Morning Brief

US futures helped by oil surge; Trump also features

Key Points


U.S. stock futures were higher this morning. But if gains hold at the open on Wall street, they would only make a partial dent in recent losses. Meanwhile, Dow stock Merck (MRK) and Alibaba (BABA) lead a busy morning of earnings reports. (CNBC)

U.S. oil prices were surging about 2 percent this morning, as a huge wildfire in Canada disrupted oil sands production, while escalating fighting in Libya threatened output. Crude eked out a small gain Wednesday, snapping a three session losing streak. (Reuters)

Facing a prospective tab of more than $1 billion to finance a general-election run for the White House, Donald Trump has reversed course, saying he would actively raise money to compete with Hillary Clinton's fundraising juggernaut. (WSJ-subscription)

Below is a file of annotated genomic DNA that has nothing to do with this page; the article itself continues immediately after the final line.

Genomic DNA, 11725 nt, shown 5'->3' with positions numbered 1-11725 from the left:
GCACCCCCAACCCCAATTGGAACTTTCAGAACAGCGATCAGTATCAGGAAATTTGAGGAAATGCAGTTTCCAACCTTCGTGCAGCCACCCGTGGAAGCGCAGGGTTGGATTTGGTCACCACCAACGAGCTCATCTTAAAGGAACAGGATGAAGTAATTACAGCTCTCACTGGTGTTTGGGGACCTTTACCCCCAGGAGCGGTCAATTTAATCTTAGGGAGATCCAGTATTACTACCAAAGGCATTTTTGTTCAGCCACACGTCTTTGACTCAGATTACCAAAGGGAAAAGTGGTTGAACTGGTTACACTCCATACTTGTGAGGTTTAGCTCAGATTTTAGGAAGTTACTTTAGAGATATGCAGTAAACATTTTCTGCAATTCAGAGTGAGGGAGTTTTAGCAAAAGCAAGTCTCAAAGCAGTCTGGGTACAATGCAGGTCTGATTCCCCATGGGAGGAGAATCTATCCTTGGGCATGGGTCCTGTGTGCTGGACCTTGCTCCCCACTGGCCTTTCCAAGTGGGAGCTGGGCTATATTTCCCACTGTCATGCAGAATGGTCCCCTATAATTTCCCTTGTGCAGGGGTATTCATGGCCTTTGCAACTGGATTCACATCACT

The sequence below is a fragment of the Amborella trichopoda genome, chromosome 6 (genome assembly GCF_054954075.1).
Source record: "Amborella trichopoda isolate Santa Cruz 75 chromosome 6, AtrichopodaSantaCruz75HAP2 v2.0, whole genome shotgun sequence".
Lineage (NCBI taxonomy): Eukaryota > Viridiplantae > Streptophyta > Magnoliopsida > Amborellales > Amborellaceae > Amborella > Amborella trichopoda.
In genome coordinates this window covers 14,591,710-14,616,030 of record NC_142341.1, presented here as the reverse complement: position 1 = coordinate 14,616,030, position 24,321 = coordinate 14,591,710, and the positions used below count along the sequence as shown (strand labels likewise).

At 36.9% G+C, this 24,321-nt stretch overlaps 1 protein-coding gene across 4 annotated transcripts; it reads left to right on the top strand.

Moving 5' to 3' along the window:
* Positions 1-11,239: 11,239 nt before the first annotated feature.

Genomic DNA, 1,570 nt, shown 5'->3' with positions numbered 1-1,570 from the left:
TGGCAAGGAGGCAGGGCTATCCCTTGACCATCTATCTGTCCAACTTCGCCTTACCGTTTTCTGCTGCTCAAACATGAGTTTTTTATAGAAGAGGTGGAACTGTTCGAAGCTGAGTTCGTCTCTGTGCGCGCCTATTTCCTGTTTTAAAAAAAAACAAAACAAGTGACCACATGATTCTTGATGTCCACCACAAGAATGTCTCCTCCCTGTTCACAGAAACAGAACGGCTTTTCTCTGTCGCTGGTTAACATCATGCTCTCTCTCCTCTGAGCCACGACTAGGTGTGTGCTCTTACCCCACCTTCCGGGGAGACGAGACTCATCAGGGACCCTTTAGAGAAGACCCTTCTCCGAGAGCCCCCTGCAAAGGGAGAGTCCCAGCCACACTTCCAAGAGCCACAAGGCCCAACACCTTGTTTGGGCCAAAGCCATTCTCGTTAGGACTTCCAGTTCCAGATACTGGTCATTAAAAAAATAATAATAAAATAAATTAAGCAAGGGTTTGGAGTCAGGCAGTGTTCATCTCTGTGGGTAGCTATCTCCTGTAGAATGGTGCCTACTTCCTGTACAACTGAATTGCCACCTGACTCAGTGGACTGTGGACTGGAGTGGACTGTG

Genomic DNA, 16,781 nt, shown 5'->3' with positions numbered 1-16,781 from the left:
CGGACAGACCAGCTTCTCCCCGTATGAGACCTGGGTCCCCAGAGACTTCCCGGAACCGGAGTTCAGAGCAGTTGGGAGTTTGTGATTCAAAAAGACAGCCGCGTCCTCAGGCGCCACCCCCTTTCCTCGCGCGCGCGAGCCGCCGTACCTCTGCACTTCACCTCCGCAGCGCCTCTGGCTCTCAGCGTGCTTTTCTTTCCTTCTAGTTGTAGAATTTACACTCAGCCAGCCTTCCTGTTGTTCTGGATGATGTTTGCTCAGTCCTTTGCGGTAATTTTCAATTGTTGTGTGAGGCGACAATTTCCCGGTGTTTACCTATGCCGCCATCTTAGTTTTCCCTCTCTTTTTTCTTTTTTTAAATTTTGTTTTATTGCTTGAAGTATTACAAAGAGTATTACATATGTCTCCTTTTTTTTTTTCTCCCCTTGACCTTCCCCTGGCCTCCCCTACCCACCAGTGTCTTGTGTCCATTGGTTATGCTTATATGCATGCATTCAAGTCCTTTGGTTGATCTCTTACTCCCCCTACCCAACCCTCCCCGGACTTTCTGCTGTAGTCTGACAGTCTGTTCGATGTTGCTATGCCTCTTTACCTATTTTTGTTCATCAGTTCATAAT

The Rolling Stones are asking Trump to stop playing their songs at his campaign events. The rock band said they have not given permission to the Trump campaign to use their songs and "have requested that they cease all use immediately." (AP)

With Trump close to clinching the GOP presidential nomination, China is urging Americans to be "rational and objective" in viewing the relationship between the two countries. Trump has been critical of China in the campaign, proposing stiff tariffs. (CNBC)

Bond guru Jeff Gundlach is predicting Trump — the presumptive GOP nominee now that John Kasich and Ted Cruz bowed out — will win the White House. Trump will have a very large deficit while in Office, the DoubleLine CEO said from the Sohn Investment Conference. (CNBC)

Legendary billionaire investor Stanley Druckenmiller told Sohn attendees to get out of the stock market and buy gold. He cites as reasons the Fed's easy money policies and the slowing Chinese economy. "[Gold] remains our largest currency allocation," he added. (CNBC)

Hedge fund billionaire David Einhorn, head of Greenlight Capital, said at Sohn he's short Caterpillar (CAT) and long General Motors (GM), as the former faces a decline in some of its core businesses and the latter tightens its belt and faces a stronger future. (CNBC)

Chamath Palihapitiya, founder and CEO of Social Capital, said at Sohn Amazon (AMZN) will be worth $3 trillion in 10 years, and its retail business unit won't be the biggest factor in driving the shares to that eye-popping value. (CNBC)